| As the SKA-AAVP (van Ardenne, 2009) is well on its way, the next generation Aperture Array for the SKA-MID-frequencies, EMMA (EMBrace Multiple for Astronomy), is transforming from a documental instrument into hardware. EMMA will be the successor of EMBRACE (Electronic MultiBeam RadioAstronomy ConcEpt). EMBRACE succesfully demonstrated the technical capabilities of an AA, creating indepedent beams, each having a large FOV of about 100 square degrees. Although this has proven the AA-potential, we can only scratch the surface of the relevant technical questions.
EMMA will also be the first science-capable aperture array instrument for the 450-1450 MHz frequency range. In regards of survey speed it will be able to compete with state-of-the-art instruments available in 2015. With a collecting area of 2000 m^2 and a compact configuration, it is an ideal instrument to study baryonic acoustic oscillations by using the intensity mapping technique. With its large field of view, EMMA will also be a fantastic survey instrument for pulsars, polarization and HI in both emmision and absorption. It will be the only instrument with continuous redshift coverage to z=2.2, and thus ideal to detect HI absorption associated with Damped Lyman Alpha systems. The additional rapid switching capability and independent beams make EMMA an outstanding instrument for detecting and follow-up of transient events.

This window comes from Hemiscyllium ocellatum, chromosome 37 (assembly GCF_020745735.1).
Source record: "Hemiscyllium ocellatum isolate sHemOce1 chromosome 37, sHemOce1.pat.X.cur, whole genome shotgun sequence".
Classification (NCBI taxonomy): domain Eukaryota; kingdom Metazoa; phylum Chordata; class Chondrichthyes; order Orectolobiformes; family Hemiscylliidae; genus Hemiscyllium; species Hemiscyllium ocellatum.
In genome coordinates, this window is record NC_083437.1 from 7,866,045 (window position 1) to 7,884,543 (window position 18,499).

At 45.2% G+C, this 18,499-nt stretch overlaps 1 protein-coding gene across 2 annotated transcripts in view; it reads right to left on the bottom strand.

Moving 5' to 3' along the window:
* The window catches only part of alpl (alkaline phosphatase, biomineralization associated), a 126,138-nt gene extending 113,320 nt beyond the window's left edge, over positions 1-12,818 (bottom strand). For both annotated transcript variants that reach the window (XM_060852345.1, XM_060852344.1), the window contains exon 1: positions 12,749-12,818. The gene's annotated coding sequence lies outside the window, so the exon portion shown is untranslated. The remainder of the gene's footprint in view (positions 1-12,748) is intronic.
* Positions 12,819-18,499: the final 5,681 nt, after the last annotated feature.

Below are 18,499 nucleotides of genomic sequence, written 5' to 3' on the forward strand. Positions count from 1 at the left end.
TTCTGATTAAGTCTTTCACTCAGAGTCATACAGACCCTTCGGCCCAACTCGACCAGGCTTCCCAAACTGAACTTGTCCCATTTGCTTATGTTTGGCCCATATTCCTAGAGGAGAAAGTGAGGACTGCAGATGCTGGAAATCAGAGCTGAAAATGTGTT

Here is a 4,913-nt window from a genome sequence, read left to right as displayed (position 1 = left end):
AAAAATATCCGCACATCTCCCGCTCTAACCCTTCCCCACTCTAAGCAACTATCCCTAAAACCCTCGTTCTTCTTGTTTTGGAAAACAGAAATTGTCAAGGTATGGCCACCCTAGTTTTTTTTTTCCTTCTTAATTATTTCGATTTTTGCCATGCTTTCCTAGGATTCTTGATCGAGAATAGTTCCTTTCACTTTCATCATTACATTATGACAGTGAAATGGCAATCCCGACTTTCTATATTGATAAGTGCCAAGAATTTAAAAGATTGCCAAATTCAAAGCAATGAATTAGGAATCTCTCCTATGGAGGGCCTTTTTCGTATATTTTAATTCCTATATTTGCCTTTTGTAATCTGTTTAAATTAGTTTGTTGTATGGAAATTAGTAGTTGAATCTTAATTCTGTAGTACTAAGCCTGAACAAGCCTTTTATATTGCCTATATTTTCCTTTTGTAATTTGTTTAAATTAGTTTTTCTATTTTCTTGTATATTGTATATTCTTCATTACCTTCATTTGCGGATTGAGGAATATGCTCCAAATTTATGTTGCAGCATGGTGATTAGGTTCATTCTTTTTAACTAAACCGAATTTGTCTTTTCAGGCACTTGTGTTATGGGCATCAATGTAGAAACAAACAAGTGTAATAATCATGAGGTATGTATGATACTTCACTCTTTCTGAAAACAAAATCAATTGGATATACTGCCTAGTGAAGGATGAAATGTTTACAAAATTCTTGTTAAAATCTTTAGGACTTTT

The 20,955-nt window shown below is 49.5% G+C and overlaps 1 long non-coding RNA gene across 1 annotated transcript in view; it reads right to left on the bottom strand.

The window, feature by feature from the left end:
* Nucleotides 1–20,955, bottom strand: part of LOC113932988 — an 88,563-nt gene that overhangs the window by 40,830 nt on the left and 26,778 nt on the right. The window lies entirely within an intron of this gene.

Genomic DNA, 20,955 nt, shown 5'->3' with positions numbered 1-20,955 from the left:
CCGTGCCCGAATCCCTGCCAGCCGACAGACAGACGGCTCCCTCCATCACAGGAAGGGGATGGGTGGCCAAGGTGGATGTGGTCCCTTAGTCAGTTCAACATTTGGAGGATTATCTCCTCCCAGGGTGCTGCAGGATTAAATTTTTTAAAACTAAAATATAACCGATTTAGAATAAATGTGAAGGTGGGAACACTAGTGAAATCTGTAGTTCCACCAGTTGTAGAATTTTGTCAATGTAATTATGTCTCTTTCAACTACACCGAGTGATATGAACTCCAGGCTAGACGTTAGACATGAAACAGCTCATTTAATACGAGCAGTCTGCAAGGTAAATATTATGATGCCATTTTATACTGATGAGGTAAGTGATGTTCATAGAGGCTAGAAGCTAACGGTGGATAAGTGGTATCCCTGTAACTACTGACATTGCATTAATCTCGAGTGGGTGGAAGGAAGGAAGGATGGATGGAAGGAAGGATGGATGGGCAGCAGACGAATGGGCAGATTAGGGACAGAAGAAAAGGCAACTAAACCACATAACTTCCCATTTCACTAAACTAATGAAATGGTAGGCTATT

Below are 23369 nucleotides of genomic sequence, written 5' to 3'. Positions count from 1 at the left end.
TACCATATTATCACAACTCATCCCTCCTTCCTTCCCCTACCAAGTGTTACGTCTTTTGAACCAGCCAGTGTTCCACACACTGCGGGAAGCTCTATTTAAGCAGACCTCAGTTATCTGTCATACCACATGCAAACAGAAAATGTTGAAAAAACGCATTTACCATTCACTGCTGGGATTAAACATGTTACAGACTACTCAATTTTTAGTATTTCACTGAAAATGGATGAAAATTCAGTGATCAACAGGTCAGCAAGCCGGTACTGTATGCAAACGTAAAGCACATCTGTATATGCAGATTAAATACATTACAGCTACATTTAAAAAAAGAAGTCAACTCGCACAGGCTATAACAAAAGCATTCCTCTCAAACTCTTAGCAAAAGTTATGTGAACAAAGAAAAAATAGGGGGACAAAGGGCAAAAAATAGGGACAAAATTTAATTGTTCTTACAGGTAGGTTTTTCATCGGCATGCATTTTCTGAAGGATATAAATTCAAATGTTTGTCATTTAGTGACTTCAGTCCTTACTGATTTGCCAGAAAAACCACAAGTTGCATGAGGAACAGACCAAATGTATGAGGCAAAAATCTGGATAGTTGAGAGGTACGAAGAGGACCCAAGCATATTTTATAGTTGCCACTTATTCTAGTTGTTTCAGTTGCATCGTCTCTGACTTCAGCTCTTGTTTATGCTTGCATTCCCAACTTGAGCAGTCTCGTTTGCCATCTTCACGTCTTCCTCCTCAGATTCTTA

From a technical perspective EMMA will demonstrate the technical maturity of aperture arrays. It will be able to reach a dynamic range of 10^5, which is consistent with SKA phase 2 requirements for the full mid-frequency SKA array. It will have full polarization and demonstrate the polarization properties of AA systems. EMMA will have two independent beams, allowing it to do independent observations in each beam. The field of view of each beam will cover 78 square degrees, with a continuous bandwidth of at least 500 MHz. Last but not least, EMMA will play a key role in understanding and tackling the calibration issues for the aperture array systems.